Ira Glass: 7 Things I've Learned
In sharing life lessons and the importance of storytelling, Ira Glass' presentation is applicable to all disciplines. It is important to know how to tell stories in a way that can reach a variety of audiences and to learn from those who have succeeded in this task. One of those people, as I just learned, is Ira Glass.
As a side note: I only knew who Ira Glass was before coming to this event because my best friend was excited that he was coming to OSU’s campus. That being said, I enjoyed Ira’s talk so much that I want to listen to and watch everything he has ever done. However, that would include over 600 episodes of This American Life the radio show, thirteen of the television version, about four movies, and a couple books. I’ll do my best.
In the meantime, I will share my experience from his talk. Mr. Glass began with a disclaimer that this list of seven things was difficult to parse down because he has learned so much in his life from chewing and swallowing to how to storyboard and edit a feature film. He did however have much wisdom to impart onto the audience.
1. How to tell a story
Not all stories need to be a big production, but they need to have motion. Ira demonstrated this by mixing some of the audio from his past shows live and then showing a clip version of the same audio from The New Yorker to see how they compare emotionally to audience members. The takeaway here was that as a journalist or story teller, you want the audience to have a thought or question about the story and want to stick with it until the end.
2. Failure is success
The main point that Ira had about this life lesson dealt with recognizing when a story is not as good as what it could be. He stated a line from his personal journalism handbook saying, “killing a story that is good but not great makes the world a better place.” Also, in the spirit of good storytelling he added, with only good intentions, “if you can’t tell a story, you didn’t deserve it to happen to you.”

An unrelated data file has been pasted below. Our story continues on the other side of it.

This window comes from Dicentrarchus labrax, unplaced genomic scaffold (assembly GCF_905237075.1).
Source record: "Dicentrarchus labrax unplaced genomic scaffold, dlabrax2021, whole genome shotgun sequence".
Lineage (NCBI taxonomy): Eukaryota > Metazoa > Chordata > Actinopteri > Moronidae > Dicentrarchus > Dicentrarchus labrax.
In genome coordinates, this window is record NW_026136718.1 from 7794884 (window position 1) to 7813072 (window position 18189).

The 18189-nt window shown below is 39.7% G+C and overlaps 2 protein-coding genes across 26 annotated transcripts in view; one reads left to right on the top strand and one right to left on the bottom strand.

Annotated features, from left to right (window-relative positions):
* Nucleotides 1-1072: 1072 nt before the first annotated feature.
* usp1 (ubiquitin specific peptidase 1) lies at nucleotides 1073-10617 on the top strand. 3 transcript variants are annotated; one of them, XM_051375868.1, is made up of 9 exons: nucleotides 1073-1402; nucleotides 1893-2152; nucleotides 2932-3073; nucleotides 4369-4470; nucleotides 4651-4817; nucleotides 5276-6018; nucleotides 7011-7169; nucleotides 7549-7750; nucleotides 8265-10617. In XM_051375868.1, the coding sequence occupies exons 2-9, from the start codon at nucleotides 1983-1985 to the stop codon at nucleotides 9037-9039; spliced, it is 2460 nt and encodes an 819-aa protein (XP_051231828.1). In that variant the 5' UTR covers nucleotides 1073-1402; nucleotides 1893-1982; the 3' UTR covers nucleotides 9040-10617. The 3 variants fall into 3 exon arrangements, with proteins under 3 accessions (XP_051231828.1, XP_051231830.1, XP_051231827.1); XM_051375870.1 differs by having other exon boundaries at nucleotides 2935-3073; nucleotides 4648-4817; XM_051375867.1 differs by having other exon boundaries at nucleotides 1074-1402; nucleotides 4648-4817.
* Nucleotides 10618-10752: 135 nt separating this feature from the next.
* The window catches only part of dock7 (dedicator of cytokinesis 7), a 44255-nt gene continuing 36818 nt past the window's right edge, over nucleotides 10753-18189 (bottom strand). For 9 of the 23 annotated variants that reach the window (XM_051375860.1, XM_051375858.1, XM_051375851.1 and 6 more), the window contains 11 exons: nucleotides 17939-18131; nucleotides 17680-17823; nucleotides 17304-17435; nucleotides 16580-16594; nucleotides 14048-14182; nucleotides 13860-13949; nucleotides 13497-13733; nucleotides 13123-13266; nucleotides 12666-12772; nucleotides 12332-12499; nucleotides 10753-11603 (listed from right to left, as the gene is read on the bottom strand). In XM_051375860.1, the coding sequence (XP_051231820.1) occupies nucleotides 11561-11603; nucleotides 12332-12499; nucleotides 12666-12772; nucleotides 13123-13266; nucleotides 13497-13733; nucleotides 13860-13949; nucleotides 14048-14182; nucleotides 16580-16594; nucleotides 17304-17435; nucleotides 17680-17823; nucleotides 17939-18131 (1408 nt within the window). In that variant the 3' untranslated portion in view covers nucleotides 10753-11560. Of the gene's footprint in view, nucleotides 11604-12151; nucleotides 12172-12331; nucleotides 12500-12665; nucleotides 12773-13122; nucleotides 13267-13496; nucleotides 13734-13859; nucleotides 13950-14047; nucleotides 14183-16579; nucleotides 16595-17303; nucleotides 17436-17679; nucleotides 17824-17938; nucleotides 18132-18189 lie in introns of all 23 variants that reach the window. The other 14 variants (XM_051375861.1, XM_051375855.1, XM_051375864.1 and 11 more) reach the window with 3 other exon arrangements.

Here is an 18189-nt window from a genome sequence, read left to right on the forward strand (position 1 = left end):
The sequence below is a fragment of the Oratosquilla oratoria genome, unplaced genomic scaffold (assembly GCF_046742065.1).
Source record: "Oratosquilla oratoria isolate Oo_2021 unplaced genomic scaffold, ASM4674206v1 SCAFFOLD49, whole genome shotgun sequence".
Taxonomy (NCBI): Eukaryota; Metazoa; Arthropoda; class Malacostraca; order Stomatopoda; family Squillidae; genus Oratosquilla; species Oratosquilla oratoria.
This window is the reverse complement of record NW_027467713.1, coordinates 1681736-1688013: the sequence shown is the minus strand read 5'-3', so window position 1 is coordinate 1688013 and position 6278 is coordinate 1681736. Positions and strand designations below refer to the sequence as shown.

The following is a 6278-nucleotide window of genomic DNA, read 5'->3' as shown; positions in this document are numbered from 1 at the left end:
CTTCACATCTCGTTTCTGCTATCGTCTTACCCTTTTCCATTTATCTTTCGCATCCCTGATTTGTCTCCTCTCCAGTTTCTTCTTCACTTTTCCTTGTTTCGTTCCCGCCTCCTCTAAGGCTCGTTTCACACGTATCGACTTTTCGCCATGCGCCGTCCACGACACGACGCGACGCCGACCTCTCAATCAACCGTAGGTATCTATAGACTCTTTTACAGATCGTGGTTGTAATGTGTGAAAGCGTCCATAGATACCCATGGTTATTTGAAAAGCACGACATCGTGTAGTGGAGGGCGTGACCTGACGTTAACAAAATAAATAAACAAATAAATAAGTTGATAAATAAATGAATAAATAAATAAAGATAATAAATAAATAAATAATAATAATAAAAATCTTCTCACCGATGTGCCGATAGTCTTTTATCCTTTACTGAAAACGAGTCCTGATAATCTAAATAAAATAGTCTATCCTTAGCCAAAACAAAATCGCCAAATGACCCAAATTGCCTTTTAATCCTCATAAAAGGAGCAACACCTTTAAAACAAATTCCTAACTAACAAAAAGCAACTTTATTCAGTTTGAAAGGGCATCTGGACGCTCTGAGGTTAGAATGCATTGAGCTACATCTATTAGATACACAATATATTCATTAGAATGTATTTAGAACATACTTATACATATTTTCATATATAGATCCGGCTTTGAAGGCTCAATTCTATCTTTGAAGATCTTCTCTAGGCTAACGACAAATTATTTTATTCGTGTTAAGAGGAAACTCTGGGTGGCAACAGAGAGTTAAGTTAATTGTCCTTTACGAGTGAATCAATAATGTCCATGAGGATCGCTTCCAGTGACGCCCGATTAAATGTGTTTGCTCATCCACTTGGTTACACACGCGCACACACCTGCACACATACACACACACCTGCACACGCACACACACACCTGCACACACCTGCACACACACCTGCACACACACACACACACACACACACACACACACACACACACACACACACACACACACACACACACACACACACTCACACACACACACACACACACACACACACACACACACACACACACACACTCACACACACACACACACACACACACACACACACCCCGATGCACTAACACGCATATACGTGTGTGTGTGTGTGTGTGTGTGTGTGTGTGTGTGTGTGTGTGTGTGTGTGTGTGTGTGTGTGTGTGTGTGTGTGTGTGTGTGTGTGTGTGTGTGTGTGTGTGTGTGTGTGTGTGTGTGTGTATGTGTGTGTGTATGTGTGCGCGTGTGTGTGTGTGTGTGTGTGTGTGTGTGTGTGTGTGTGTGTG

3. It’s normal to be bad before you’re good
Ira Glass got an internship at NPR when he was 19. He worked there, in that profession, for eight years before he felt like he was in the right place. But looking back at where he was when he thought he had it, he realized he had not even had ‘it’ back then either. He later stated that he thinks he finally nailed it by the time he was about thirty. It took him eleven years to realize that he was on the right path.
4. Amuse yourself
“The world is a place where surprising and funny things happen.” Not all subjects need to be told from a stand-point of doom and gloom even if the main subject is depressing and very real. Even the most real things will have a layer of ‘relatable human dynamics’ to them, those who can find this can tell truly great stories. The examples used for this subheading were a video produced by the writer of Frozen and sung by Neil Patrick Harris from Paul Ryan’s perspective and “This American Life Live” done with Lin-Manuel Miranda.
5. How to interview kids
Ira Glass said that he loves interviewing kids because of their honesty and innocent views of the world. He shows a video from This American Life the television show about a fourteen-year-old boy who claims that love does not exist. Ira interviews this teenager as well as others to get a feel for the state of love on the middle school campus. All of the kids interviewed were so honest with their emotions and true to themselves, a quality that was surely lost to them as they grew up.
6. It’s War
What I got from this section of Ira’s talk was that it is important to assert facts. In the digital world that we live in, it is sometimes difficult to know what is fact or fiction. Many find fiction and take it as fact, and it is up to those who know the truth to fight until the knowledge battle is won.
7. How to Make a Movie
This final lesson was not so much for the audience to learn about and apply to their daily lives, but for Ira to show how cool it is to be part of making a movie. I think it’s pretty cool. He talked about his production work with Mike Bigitalia in Don’t Think Twice, a movie about an improv group based off real events.
Even though I walked into the auditorium knowing next to nothing about Ira Glass or his work, I have taken a lot away from his talk. As an aspiring journalist, it is good to know that it’s okay if I don’t have it all figured out right now or throughout my twenties, but I might get to where I need to be one day.